The next election will give us another minority government

You heard it here first. The next federal election will produce another minority government.

Chantal Hebert has an excellent article in today's Star, arguing that the Bloc is likely etching for a spring election. She sets out the following reasons:

In a reversal of his earlier concern that another election would see the Conservatives soar in Quebec, Gilles Duceppe is now

"more concerned that a backlash against Conservative policies will send his supporters straight into the embrace of the next Liberal leader.

"This fall, Michael Ignatieff, St├ęphane Dion and Bob Rae all have more presence in Quebec than Harper's ministers. None of the Quebec members of the Conservative cabinet has emerged as a strong voice. On the contrary, there are reasons to question their influence."

"If they had any of the latter, they would have stopped the minority government from proceeding with some of the cuts announced last week. If the Conservatives wanted a lot of bang for the relatively few bucks saved in the process, they certainly achieved their purpose. In Quebec, that bang was overwhelmingly negative."

"A government that had solid intelligence on Quebec would have known that literacy has been a big deal in the province since Jacques Demers, the last coach that brought the Stanley Cup to the Montreal Canadiens, wrote a book about life without basic reading and writing skills."

"It would have thought long and hard before eliminating the federal Courts Challenge Program that has allowed francophone minorities across Canada to assert their constitutional rights."

"Not so long ago, the program financed an Ontario legal battle to keep Montfort, the only French-language university hospital west of Quebec, open. It has not escaped attention in Quebec that the federal ministers who killed the program last week used to be part of the Ontario government that tried and failed to close down Montfort."
In other words Stephen Harper has screwed up his plans to build a majority in Quebec. According to Hebert's analysis, he will be extremely fortunate to hold the Quebec seats he currently has.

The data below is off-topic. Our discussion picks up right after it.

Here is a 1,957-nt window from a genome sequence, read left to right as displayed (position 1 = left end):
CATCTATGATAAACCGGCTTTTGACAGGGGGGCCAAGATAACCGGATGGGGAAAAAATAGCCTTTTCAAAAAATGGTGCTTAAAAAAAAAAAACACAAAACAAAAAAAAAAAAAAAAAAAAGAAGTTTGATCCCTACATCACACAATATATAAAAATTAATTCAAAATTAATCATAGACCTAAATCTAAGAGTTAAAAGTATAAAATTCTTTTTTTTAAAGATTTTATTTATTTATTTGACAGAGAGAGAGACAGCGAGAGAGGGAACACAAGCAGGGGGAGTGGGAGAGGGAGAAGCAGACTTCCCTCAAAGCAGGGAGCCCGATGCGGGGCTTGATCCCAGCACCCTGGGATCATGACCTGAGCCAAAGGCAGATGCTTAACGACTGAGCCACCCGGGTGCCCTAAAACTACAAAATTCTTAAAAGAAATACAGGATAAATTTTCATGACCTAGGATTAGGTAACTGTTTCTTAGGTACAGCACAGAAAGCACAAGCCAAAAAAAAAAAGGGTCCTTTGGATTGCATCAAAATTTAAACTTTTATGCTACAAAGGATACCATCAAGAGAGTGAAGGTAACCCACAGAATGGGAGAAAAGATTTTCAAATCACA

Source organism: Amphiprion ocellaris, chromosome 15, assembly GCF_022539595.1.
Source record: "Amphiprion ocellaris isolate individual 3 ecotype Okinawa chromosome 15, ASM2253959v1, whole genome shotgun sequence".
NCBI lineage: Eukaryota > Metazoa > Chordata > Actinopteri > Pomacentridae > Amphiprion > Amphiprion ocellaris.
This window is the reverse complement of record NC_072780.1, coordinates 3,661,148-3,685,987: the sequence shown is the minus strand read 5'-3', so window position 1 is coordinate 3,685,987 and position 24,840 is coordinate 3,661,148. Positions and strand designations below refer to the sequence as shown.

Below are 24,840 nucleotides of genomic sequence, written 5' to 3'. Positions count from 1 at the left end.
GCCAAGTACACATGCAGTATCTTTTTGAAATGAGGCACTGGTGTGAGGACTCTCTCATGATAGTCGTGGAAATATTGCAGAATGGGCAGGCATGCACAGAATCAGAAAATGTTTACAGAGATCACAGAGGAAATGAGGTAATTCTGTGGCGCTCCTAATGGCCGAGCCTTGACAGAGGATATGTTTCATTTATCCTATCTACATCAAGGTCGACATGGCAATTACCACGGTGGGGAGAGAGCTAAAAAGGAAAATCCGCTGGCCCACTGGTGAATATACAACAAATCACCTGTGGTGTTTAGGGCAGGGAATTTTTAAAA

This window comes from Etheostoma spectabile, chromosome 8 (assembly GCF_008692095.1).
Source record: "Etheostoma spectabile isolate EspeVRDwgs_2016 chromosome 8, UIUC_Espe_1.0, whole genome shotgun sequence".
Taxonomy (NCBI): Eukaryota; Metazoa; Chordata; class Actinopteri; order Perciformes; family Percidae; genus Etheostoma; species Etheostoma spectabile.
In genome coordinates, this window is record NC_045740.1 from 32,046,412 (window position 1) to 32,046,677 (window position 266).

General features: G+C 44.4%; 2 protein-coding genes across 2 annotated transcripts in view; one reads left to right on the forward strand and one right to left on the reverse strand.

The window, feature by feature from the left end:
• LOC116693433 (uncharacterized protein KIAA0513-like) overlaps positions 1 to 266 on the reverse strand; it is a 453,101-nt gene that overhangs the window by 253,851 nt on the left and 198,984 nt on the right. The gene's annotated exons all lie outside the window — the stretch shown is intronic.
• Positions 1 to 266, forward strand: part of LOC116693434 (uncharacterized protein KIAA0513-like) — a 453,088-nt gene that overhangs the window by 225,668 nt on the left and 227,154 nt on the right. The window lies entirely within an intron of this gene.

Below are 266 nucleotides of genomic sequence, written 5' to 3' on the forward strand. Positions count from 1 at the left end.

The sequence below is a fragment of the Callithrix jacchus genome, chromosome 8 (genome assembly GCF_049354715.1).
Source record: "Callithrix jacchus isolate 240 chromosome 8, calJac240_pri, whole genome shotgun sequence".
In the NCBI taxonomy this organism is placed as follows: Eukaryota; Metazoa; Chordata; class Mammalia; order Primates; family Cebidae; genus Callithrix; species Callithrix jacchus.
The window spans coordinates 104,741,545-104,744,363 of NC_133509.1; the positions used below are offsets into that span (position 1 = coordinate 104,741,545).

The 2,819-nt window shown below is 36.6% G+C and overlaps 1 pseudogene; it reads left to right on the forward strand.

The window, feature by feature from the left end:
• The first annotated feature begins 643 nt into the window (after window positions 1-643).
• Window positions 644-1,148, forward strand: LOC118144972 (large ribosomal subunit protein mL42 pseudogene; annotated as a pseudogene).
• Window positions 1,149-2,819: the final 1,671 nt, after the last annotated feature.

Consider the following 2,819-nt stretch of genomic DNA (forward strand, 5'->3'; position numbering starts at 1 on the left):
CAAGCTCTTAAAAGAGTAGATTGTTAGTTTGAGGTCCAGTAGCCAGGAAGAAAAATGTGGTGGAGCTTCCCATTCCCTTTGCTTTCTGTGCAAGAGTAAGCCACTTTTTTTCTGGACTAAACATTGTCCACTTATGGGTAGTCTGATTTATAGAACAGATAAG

Meanwhile the Liberals continue their dance in search of a new leader. Will the leading candidate Michael Ignatieff (30% of elected delegates) make it to leader on the final ballot? Or will Rae or one of Dion or Kennedy break through to take the prize? Who knows?

Whichever of these gentlemen secures the Liberal crown, will he be able to beat back the Conservative hordes and snatch victory from the man who looks every inch a Prime minister and already acts as though he has a majority. Possible, but the Liberals are extremely unlikely to secure a majority.

So, Stephen Harper, by acting decisively and in accordance with his convictions, is eroding his chances of a majority. The Liberals, likely to choose either an untested academic who has spent most of his life outside Canada or the jaded former NDP Premier of Ontario, are unlikely to bounce back from Opposition status to a majority. Hence, my conclusion that another minority is amost inevitable. The colour of that minority government is another question. That will depend on what issues arise to trip up Harper between now the election.


Anonymous said...

Well, Cardinal, your crystal ball is looking good. There's no doubt that Stevie is blowing his chances of building a majority by adding seats in Quebec. And the Liberals will be lucky to snatch a minority from the Conservatives. So it'll be a minority of one colour or the other.

Neo Conservative said...

Won't be a minority by the time the infighting is over.

Libs roll out "Anybody but Iggy, the sequel".

Another former Liberal cabinet minister, Lloyd Axworthy, has crawled out from the dark, damp basement of obscurity to gorge on the flesh of a Liberal leadership candidate.

Anonymous said...

At least it will be a Liberal minority and Canada can get back on track.
Election now!
Call a non-confidence vote TODAY on softwood, afghanistan, war machine contracts, abdication of women's rights, abdication of aboriginal rights, failure to protect Canada's soveriegnty; pick one.